With the advance in civilisation the need for organising the surroundings appeared. When this happened certain bodily functions ceased to exist in their primary meaning. If urinating used to, in the distant past, include the function of recognising the state of the body and marking the territory, this function disappeared with the development of mankind, it became alien and discomforting.[5] Urinating is linked to the body and cannot, while the body is secreting, be established as disgusting. The attitude to one’s own secretion is not the same as that to somebody else’s, for the latter also includes an unknown foreign body.[6] The secretion becomes disgusting once it is separated from the body and in a modern toilet it takes a mere moment for it to disappear from the visual field and from the consciousness.[7] Regardless of the fact that the photographs of the Lost & found urinals are aesthetical and distanced from the viewer, we cannot ignore the fact that the entire work is scatological. We need to pose the question as to whether a urinal as an object is scatological. The greatest controversy of Duchamp’s Fountain can be found in its level of scatology. The vulgarity connected to secretion is a sign of the difference between the orderliness of urban centres, which hide its secretion, and the non-orderliness and brutality of the peripheral locations, where the attitude towards secretion might be more revealed. However, secretion is a taboo in both cases, for it reaches into the intimate field of the male gender. Duchamp must have suspected that art was not merely a created work, but a certain historically defined social agreement. Thus, the Fountain as an object that dealt with social taboos marked the location or process of secretion (because of which it was made in the first place), however the question arises as to what does it denote once its function is taken away from it. With the exception of the photographs of Duchamp’s studio the Fountain was always positioned horizontally. If we look at Duchamp’s lithograph Four Readymades (1964), we can follow Duchamp’s poetical connection of four readymades to the cycle of our seasons; we can also notice the formal position of the outflow opening, which is in the graphic prints drawn at the bottom of the urinal, which could indicate the aforementioned scatology. However, if we combine the (non)functionality with the positioning in time, we can state that the lying down Fountain merely indicates the scatological position that it would assume if it did not become a work of art. Its function was not removed from it, for it did not achieve its function. It was not torn from the context, but placed before it, in its state of innocence. The Fountain is a product waiting to be bought by the consumer, at which the consumer product is always in a state of sterility. Gober’s Urinals are more scatological because they are, even though non-functional, placed into a functional position. If Duchamp’s Fountain still indicated its original use, it had lost its vulgarity through the transition into a work of art. On the contrary, this transition is no longer possible with Gober, even though his urinals were not functional from the very beginning and used merely in the field of a work of art. Their positioning gave them the feeling of functionality with which their use was emphasised. The scatological appearance of Duchamp’s Fountain can be ignored, needs to be taken into account in Gober’s Urinals, and is impossible to miss in the Lost & found. These are public urinals, dirty and with traces of urine. Due to this the formal connection with the urinals found in the world of art is shown merely as an empty signifier. If Duchamp and Gober would never have used or created urinals, they represent the most probable public site for body hair in the Lost & found project.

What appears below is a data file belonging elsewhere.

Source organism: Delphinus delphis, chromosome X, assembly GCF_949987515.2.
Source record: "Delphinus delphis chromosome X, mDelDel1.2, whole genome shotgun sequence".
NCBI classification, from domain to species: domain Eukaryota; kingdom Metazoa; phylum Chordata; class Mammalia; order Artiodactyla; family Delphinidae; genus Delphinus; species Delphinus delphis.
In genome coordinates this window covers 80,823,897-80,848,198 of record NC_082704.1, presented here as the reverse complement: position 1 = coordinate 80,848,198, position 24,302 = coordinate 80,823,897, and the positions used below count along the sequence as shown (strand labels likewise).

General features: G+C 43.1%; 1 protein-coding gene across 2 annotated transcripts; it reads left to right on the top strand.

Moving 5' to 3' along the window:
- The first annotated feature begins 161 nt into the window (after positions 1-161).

The body hair is not alien to the photographs of toilets, but the essence of the work of art, in which the photographs pass on the information as regards the location on which the body hair was found. This changes the hierarchy of importance – the body hair that has became visible due to the photographs, is exposed as the essential part. The body hair on the urinals is not more important than the location in which they were found, but they are an important part of the Lost & found. They are the object, while the scatological feature of the location in which they were found has the function of tactility, when the viewer realises that these body hairs are not merely traces of foreign bodies, but also dirty and possibly exhibited in Petri dishes so that diseases are not spread. The body hair itself is a trace of our and foreign bodies and is in the context of secretion more disgusting than merely body hair from a part of the body which indicates transience.[8] On the other hand the body hairs themselves are transient. Once they fall from the body, they start to dry out and reduce in size. The body hairs discovered on the urinals represent a trace of a recently present body. It is predictable to see body hair in public spaces, on urinals, but when body hair moves into the field of art they function as alien.[9] Today we can treat body hair in the field of dichotomy between nature and culture. We can assume that the natural function of the body hair was to protect the skin from the external influences such as cold and mechanical injuries. In the field of culture the demand for an artificially created body without body hair is linked mainly to the female, and consequentially also to the male body.[10] Smooth skin without body hair reminds us of beautiful young bodies: they are aesthetic and clean. By removing the body hair the body becomes denaturalised and loses one of its identities.[11] An unshaven body can appear neglected or brutal. In the case of male bodies the lost and found body hair testifies on the physicality that has become hidden due to our social conventions of dressing. A discovered body hair is implanted into the fields of taboo of the body and gender. Lost & found is not a subversive work merely due to its exchange of the view on body hair through a medium with the actual view of the body hair. It is also subversive in the fact that it reflectively contains violence – it places an intimate presence of unknown foreign bodies into a public space. Thus it is imposed upon the viewer who has to deal with his own prejudices.